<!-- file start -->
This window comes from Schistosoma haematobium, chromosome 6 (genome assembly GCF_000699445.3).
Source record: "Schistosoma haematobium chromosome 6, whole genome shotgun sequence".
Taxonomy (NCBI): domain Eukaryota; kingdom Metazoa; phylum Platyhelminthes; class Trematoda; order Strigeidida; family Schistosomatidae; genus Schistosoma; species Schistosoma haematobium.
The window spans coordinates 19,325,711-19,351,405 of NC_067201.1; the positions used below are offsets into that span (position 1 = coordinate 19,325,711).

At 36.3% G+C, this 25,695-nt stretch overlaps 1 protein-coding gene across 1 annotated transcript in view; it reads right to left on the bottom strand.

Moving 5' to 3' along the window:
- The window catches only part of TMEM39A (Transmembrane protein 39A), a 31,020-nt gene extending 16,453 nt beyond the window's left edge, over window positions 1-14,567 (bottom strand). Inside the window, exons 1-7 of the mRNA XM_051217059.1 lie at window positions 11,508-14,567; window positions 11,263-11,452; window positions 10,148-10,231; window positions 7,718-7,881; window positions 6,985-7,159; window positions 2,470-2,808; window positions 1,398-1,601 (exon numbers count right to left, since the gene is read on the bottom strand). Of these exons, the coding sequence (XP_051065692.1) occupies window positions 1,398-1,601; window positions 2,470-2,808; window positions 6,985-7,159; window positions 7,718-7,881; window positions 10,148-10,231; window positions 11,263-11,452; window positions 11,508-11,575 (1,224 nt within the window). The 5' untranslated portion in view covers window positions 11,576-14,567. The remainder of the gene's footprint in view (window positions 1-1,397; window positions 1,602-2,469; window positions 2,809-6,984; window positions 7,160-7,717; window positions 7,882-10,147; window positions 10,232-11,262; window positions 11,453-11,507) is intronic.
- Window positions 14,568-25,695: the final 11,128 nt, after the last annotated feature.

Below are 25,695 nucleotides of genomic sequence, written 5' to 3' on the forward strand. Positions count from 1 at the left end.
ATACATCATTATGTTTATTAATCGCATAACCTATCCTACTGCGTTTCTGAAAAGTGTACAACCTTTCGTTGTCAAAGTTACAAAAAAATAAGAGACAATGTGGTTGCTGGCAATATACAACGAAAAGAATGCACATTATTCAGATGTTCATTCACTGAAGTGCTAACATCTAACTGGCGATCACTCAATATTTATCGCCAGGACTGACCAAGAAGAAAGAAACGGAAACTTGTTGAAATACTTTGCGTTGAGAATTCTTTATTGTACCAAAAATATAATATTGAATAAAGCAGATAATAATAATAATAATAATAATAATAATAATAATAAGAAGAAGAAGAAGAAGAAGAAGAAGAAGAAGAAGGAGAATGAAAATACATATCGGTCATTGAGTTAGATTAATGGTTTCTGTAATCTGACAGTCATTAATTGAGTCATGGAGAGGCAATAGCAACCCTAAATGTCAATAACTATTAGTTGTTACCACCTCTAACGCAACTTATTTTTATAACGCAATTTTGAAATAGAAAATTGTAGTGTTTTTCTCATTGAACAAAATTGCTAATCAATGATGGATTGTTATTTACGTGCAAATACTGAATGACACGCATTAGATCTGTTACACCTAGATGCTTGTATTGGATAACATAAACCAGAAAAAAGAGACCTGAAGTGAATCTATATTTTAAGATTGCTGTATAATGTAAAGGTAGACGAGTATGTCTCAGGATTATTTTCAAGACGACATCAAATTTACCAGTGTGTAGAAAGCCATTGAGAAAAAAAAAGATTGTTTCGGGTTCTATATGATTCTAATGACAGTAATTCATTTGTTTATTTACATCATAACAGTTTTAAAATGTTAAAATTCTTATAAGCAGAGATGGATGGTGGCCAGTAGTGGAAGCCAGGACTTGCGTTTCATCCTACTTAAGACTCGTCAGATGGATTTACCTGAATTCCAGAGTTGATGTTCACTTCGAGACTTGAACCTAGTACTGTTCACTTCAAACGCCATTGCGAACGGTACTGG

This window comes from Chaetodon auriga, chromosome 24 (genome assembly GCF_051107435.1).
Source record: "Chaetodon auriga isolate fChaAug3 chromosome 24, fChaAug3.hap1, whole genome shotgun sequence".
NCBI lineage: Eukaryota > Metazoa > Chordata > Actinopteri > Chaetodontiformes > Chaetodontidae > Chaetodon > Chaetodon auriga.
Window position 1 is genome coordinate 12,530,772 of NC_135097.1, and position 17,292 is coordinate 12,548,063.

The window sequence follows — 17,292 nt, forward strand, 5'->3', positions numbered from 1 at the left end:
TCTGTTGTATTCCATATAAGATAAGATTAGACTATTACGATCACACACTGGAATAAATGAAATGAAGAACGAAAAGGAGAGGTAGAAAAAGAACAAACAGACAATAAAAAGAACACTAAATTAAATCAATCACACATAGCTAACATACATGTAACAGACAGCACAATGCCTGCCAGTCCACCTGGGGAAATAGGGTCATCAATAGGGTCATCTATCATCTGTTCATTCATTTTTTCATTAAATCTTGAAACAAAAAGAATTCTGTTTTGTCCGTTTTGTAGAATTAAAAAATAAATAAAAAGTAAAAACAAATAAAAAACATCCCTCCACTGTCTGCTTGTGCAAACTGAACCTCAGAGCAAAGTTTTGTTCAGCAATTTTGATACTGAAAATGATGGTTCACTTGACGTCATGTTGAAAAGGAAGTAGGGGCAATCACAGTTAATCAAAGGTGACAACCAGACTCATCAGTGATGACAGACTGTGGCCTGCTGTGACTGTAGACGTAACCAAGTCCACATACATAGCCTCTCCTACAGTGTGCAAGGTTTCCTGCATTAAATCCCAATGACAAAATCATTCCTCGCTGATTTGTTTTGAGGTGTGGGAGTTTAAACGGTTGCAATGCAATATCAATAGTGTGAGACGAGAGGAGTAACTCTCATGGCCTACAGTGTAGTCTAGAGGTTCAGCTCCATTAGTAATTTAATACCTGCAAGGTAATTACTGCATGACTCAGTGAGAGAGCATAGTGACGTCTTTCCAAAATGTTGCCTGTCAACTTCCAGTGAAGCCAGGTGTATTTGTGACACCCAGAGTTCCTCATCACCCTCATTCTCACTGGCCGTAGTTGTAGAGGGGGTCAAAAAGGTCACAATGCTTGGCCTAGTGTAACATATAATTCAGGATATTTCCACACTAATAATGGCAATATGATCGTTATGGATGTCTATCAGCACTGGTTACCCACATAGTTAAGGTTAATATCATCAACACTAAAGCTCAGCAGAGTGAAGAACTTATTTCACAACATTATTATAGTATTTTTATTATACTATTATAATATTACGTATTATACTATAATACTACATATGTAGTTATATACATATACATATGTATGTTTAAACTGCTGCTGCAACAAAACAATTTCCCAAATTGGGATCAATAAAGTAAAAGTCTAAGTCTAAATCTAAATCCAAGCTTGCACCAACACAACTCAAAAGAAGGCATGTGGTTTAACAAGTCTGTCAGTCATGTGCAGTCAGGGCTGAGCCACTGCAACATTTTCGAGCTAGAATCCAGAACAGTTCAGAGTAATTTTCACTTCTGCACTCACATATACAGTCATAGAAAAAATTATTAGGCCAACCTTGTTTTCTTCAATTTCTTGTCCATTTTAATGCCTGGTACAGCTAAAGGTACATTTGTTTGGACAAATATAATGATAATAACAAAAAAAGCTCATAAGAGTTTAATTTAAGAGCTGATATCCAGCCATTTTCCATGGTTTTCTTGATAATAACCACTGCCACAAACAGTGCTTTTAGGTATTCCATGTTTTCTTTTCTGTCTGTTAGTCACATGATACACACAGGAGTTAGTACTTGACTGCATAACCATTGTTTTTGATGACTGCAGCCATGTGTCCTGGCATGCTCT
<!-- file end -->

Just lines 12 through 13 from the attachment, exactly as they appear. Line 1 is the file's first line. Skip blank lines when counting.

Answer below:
Source record: "Chaetodon auriga isolate fChaAug3 chromosome 24, fChaAug3.hap1, whole genome shotgun sequence".
NCBI lineage: Eukaryota > Metazoa > Chordata > Actinopteri > Chaetodontiformes > Chaetodontidae > Chaetodon > Chaetodon auriga.